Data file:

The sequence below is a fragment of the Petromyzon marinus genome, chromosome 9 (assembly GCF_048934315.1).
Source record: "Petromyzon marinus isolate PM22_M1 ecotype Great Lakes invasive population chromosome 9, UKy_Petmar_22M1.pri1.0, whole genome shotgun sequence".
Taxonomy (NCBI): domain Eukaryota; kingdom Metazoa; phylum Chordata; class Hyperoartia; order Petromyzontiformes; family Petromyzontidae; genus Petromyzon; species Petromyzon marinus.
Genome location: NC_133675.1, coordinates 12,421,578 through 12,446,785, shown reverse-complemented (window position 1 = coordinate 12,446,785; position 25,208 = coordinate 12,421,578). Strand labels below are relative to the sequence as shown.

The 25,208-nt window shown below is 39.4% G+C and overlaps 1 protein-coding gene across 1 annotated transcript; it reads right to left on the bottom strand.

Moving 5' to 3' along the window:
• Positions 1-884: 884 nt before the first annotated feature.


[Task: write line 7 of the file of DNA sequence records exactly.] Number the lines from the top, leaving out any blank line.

• Positions 1-884: 884 nt before the first annotated feature.